Although as an autistic, I’m always ‘masking,’ I mask less with non-frum people because I’m not worried about being judged as ‘not frum enough.’

I find it easier to connect with people with a shared interest like Doctor Who, literature and writing or mental health blogging. Judaism could be a shared interest, but, again, I get scared to speak about it from impostor syndrome (or whatever you want to call it).

I have few friends, but that makes me value them more despite any differences of opinion.

I don’t try to force my beliefs down other people’s throats, so non-frum/non-Jewish people don’t feel threatened/bored/annoyed by me.

Living with less-frum family members has meant I had to learn how to navigate differences of practice from a young age (although my family tend to believe the same things I do. If anything, they’re probably more ‘fundamentalist’ as I have a fairly rationalistic approach to issues like Torah/science conflicts, Midrash, miracles, kabbalah and so on these days that they don’t necessarily share).

***

I have a lot to do tomorrow, getting ready for Sukkot (Jewish festival starting in the evening), so I should probably get to bed soon, although I don’t feel particularly tired.

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4 thoughts on “Family, Friends and Idols

  1. Very amused to read that you sometimes feel like a lapsed atheist. Because I certainly often feel I am a lapsed agnostic! At the worst of times, I’m very much a Pascal’s Wager type of believer; but at the best of times, I am able to put aside the restrictions of my troubling, limiting and very inadequate intellect, and recognise, albeit dimly and certainly intuitively, the light that shines in the darkness – and which the darkness can never fully comprehend or extinguish (John 1:5). I often meditate upon this light and in a metaphorical sense can testify to it being the most real and solid gift I have been given, without which I do not know how I’d ever manage to get out of bed and get through another day. One of my favourite texts is the 14th century “Cloud of Unknowing” – which posits that God can only be really known and received by love, not by the intellect.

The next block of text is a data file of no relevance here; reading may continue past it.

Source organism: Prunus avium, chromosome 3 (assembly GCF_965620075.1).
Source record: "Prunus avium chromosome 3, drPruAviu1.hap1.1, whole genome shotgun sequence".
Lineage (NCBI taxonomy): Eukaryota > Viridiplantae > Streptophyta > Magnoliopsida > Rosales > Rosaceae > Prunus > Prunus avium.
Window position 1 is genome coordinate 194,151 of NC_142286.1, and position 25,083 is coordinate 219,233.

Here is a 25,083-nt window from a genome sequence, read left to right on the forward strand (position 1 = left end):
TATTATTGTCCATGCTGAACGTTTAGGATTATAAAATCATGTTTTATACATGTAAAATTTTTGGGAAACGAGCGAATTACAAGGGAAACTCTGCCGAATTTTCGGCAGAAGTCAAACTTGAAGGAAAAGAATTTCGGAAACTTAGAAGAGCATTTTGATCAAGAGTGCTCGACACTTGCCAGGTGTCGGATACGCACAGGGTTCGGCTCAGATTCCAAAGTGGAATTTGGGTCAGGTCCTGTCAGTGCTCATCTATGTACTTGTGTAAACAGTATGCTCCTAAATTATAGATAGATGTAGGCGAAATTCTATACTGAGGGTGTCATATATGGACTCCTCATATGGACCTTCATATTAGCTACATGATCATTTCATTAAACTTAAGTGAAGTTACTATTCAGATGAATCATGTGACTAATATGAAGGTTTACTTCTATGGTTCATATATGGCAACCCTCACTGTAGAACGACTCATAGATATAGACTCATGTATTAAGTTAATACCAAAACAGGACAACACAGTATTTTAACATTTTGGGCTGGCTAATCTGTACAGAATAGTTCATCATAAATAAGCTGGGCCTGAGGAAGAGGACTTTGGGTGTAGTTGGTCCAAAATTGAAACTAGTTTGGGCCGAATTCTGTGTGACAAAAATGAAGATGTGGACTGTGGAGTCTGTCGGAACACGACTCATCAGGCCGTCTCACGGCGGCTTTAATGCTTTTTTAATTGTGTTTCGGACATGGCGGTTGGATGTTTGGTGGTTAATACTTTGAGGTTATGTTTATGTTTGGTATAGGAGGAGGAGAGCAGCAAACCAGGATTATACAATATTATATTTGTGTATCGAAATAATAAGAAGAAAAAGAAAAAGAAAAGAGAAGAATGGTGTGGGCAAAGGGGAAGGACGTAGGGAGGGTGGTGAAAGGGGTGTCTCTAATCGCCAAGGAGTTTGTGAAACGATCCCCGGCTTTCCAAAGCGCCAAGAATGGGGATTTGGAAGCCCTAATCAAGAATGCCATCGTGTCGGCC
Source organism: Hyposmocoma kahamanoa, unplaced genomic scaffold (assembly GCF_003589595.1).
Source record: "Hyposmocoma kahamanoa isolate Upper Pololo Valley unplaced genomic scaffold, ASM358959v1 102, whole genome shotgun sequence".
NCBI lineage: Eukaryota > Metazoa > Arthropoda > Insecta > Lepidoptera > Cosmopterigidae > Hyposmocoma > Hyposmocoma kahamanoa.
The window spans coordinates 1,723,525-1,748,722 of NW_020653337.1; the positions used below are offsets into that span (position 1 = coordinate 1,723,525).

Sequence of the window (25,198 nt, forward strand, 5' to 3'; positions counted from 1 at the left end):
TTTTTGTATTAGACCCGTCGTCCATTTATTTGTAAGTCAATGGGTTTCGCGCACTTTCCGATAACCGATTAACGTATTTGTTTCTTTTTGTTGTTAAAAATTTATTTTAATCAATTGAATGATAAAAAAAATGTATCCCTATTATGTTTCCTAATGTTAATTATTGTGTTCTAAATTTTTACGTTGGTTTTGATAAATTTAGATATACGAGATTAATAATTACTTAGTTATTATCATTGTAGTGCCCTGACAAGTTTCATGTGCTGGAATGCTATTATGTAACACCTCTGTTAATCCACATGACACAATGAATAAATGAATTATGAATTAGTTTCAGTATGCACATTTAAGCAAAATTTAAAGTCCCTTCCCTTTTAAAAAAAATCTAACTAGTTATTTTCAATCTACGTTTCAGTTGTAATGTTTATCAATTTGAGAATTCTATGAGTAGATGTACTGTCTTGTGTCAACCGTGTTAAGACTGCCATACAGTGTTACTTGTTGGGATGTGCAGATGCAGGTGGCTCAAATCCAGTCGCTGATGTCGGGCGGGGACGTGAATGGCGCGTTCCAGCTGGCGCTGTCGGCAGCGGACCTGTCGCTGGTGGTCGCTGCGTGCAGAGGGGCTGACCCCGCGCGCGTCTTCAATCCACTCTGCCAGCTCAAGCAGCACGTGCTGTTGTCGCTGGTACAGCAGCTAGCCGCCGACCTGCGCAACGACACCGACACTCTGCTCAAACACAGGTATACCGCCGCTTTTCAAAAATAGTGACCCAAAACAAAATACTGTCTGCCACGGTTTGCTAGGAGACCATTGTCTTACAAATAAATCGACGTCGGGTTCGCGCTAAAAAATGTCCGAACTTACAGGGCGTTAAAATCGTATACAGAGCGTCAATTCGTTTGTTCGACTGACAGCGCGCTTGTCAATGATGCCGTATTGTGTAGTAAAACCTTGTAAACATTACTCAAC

Liked by 1 person

    1. “Lapsed agnostic” is probably a better descriptor for me than lapsed atheist, actually.

      I don’t actually have such a strong sense of the presence God as you describe. My belief is more abstract, I suppose. I would like to write more about this, and why I feel myself to be a lapsed atheist/agnostic, but I don’t have the time at the moment.

      The idea of God being beyond the intellect is present in Judaism, but tends to be downplayed, although it’s more present in kabbalah (mysticism).

      Like